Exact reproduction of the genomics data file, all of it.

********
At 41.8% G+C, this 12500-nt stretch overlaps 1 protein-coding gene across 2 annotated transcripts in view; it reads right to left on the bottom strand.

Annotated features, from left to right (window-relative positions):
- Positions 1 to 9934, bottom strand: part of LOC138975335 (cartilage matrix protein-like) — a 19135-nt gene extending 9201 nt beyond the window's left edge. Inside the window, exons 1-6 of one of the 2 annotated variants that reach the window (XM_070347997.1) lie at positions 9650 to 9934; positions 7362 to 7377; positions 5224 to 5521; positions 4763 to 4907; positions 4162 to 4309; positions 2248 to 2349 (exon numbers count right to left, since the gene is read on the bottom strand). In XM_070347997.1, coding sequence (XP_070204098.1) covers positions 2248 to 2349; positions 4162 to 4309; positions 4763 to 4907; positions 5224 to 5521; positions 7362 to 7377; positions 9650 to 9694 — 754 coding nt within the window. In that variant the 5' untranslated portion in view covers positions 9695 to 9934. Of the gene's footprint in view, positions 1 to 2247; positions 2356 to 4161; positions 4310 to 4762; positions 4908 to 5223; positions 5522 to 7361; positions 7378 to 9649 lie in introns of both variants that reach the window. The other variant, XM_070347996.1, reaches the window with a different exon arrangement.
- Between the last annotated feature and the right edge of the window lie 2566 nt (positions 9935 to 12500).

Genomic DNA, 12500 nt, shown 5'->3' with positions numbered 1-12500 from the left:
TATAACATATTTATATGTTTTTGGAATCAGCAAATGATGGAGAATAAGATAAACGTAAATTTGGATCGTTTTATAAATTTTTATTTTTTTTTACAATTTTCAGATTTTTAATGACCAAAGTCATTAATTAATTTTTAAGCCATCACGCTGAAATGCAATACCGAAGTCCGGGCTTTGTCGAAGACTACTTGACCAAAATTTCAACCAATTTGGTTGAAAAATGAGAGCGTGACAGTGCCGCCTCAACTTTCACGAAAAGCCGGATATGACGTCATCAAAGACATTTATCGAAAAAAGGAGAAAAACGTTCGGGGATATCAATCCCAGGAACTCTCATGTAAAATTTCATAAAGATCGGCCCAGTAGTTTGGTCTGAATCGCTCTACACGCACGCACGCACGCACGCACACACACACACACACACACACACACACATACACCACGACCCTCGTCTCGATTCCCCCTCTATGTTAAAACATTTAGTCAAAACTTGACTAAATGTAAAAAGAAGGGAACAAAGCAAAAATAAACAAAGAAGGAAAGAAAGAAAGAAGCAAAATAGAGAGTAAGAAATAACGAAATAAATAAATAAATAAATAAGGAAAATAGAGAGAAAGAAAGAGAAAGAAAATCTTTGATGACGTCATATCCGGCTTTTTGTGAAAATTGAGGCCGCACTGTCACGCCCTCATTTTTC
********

At 41.8% G+C, this 12500-nt stretch overlaps 1 protein-coding gene across 2 annotated transcripts in view; it reads right to left on the bottom strand.

Annotated features, from left to right (window-relative positions):
- Positions 1 to 9934, bottom strand: part of LOC138975335 (cartilage matrix protein-like) — a 19135-nt gene extending 9201 nt beyond the window's left edge. Inside the window, exons 1-6 of one of the 2 annotated variants that reach the window (XM_070347997.1) lie at positions 9650 to 9934; positions 7362 to 7377; positions 5224 to 5521; positions 4763 to 4907; positions 4162 to 4309; positions 2248 to 2349 (exon numbers count right to left, since the gene is read on the bottom strand). In XM_070347997.1, coding sequence (XP_070204098.1) covers positions 2248 to 2349; positions 4162 to 4309; positions 4763 to 4907; positions 5224 to 5521; positions 7362 to 7377; positions 9650 to 9694 — 754 coding nt within the window. In that variant the 5' untranslated portion in view covers positions 9695 to 9934. Of the gene's footprint in view, positions 1 to 2247; positions 2356 to 4161; positions 4310 to 4762; positions 4908 to 5223; positions 5522 to 7361; positions 7378 to 9649 lie in introns of both variants that reach the window. The other variant, XM_070347996.1, reaches the window with a different exon arrangement.
- Between the last annotated feature and the right edge of the window lie 2566 nt (positions 9935 to 12500).

Genomic DNA, 12500 nt, shown 5'->3' with positions numbered 1-12500 from the left:
TATAACATATTTATATGTTTTTGGAATCAGCAAATGATGGAGAATAAGATAAACGTAAATTTGGATCGTTTTATAAATTTTTATTTTTTTTTACAATTTTCAGATTTTTAATGACCAAAGTCATTAATTAATTTTTAAGCCATCACGCTGAAATGCAATACCGAAGTCCGGGCTTTGTCGAAGACTACTTGACCAAAATTTCAACCAATTTGGTTGAAAAATGAGAGCGTGACAGTGCCGCCTCAACTTTCACGAAAAGCCGGATATGACGTCATCAAAGACATTTATCGAAAAAAGGAGAAAAACGTTCGGGGATATCAATCCCAGGAACTCTCATGTAAAATTTCATAAAGATCGGCCCAGTAGTTTGGTCTGAATCGCTCTACACGCACGCACGCACGCACGCACACACACACACACACACACACACACACATACACCACGACCCTCGTCTCGATTCCCCCTCTATGTTAAAACATTTAGTCAAAACTTGACTAAATGTAAAAAGAAGGGAACAAAGCAAAAATAAACAAAGAAGGAAAGAAAGAAAGAAGCAAAATAGAGAGTAAGAAATAACGAAATAAATAAATAAATAAATAAGGAAAATAGAGAGAAAGAAAGAGAAAGAAAATCTTTGATGACGTCATATCCGGCTTTTTGTGAAAATTGAGGCCGCACTGTCACGCCCTCATTTTTC